Are we in a 1987-style market bubble now? No.

Lessons from 1987 have stayed with me

The experience of 1987 affected me personally and it is at the core of my investment philosophy. 1987 serves as a reminder to ignore finance theory and focus on what happens in the real world. Finance theory likes nice neat lines, it assumes markets are always stable and static, that buyers and sellers are perfectly rational, and that returns are ‘random’ and ‘normally distributed’. It dismisses major events like the 1987 crash as random anomalies, simply ignoring them as irrelevant outliers and placing little importance on them.

I believe in the exact opposite - that the extreme outliers are actually the cornerstones of our experiences, they define our lives, and can create or destroy wealth - much more so than so-called ‘normal’ markets.

I was lucky enough to be on right side of both the 1987 boom and the crash. I had started out in the early 1980s as a lender with Citibank and Midland Bank (now HSBC). I learned about booms and busts first-hand by cleaning up the aftermath of bad lending in the late 1970s building boom which collapsed in the early 1980s recession. (Yes, you can lose money in housing - big time - just wait for a recession! Remember them?).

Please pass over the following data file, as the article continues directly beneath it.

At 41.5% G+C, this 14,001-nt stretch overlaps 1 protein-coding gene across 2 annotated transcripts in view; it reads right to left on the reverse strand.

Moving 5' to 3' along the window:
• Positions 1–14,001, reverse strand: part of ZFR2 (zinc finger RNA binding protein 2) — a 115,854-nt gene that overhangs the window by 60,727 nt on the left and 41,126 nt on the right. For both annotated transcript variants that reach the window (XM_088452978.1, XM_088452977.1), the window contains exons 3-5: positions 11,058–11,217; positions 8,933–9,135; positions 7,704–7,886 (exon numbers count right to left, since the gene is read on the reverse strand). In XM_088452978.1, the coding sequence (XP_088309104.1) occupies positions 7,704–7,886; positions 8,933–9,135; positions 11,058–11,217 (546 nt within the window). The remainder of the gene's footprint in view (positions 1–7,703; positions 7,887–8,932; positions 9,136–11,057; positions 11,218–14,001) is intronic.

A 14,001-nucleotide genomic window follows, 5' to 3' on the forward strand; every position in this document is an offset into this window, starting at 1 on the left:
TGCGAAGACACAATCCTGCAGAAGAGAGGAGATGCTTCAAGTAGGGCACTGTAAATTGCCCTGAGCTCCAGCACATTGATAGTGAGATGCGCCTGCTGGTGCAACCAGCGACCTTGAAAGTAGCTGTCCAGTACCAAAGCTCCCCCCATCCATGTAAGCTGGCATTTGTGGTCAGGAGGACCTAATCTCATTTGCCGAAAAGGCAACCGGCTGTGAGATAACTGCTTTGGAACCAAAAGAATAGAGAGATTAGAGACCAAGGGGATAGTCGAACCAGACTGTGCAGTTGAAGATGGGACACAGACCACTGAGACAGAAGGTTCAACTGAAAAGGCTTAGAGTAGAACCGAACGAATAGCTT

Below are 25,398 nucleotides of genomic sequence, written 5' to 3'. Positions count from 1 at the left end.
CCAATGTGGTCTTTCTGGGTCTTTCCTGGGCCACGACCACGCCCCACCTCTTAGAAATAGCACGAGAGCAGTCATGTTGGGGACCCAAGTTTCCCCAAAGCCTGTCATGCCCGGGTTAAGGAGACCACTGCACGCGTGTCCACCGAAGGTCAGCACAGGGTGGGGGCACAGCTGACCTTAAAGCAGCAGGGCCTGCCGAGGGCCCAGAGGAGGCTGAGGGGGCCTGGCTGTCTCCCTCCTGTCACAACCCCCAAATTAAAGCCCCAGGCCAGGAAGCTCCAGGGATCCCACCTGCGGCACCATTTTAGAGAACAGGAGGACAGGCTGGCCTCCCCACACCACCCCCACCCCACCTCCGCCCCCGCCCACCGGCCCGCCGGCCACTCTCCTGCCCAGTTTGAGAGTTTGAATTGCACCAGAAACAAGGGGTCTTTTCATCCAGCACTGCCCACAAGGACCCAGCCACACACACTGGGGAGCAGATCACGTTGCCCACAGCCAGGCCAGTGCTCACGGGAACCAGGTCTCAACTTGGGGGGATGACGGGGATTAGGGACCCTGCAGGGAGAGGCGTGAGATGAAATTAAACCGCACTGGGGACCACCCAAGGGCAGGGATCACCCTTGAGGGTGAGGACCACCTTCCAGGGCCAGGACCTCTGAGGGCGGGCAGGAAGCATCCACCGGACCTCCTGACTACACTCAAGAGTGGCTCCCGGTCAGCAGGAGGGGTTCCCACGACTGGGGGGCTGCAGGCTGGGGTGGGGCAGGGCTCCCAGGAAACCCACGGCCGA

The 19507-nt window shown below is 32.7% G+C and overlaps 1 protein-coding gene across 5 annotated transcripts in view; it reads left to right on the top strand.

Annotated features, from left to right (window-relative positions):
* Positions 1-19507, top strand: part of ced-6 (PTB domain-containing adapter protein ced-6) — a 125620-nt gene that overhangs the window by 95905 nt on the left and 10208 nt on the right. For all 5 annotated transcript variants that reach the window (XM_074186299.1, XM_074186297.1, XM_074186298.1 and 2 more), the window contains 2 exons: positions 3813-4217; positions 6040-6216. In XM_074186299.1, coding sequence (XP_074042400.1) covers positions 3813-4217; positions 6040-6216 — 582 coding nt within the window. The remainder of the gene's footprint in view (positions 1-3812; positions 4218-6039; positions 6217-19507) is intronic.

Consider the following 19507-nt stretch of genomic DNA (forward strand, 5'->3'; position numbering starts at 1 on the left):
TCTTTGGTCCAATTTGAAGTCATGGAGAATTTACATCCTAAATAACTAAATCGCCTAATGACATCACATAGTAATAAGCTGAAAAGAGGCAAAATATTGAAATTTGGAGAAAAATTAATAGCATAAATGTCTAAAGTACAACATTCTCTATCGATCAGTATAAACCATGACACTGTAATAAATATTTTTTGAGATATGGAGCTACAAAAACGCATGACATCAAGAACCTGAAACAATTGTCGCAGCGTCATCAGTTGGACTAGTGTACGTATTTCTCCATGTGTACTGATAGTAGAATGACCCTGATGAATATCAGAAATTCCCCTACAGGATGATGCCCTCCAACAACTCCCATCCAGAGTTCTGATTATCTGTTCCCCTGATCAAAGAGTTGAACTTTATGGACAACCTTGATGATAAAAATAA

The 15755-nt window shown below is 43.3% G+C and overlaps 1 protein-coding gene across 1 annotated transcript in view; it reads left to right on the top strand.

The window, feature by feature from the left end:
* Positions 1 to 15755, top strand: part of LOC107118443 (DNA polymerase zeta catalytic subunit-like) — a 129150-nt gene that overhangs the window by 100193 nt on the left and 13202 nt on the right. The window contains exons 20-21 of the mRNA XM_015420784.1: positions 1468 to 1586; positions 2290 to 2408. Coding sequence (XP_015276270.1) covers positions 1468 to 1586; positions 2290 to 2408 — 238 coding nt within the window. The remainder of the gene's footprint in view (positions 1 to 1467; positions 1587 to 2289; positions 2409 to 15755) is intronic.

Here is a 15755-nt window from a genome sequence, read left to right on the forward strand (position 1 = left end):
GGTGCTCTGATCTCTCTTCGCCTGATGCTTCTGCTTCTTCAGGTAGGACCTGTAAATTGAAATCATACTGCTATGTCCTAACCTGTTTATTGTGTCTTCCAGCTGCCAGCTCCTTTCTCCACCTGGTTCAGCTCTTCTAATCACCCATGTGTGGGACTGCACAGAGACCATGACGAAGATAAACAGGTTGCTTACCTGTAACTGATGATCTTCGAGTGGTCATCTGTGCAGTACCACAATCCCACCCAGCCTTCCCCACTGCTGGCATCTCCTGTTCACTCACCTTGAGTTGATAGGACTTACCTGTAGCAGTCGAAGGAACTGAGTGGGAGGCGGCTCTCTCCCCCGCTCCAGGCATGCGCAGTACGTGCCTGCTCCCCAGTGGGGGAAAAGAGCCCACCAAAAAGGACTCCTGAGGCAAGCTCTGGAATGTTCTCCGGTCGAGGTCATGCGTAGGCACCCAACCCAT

By 1986 I was running a bank financial control operation. Markets were booming again and I was young and single with no debt so I left the safety net of a salary, moved to Sydney, teamed up with three other characters and we set up a boutique investment bank. We were a motley bunch and I was the youngest, a bank financial controller with a couple of law degrees and a speciality in spreadsheets (remember Lotus 1-2-3, the forerunner of Excel?). This picture of me is from a 1987 prospectus.

My four fundamental rules

Rule 1: Recognise when you are in a bubble or a bust. Easy enough from a distance but it’s harder when you are actually in it at the time.

Rule 2: Never buy in a bubble - sell instead. Likewise: never panic sell in a bust - buy instead.

Rule 3: If you’re in a bubble and have nothing to sell, build something and sell it, assuming you have the skills and background to do it quickly. In 1986-87, we built and listed four companies - two gold refineries, a finance company, and a ‘cash box’ (a cash box is the ultimate bubble stock - there's nothing in it except cash but in a bubble people bid up the price anyway).

Rule 4: Never use debt (very unfashionable in the debt-fuelled 1980s. Debt was like big shoulder pads and skinny ties - everyone had them!)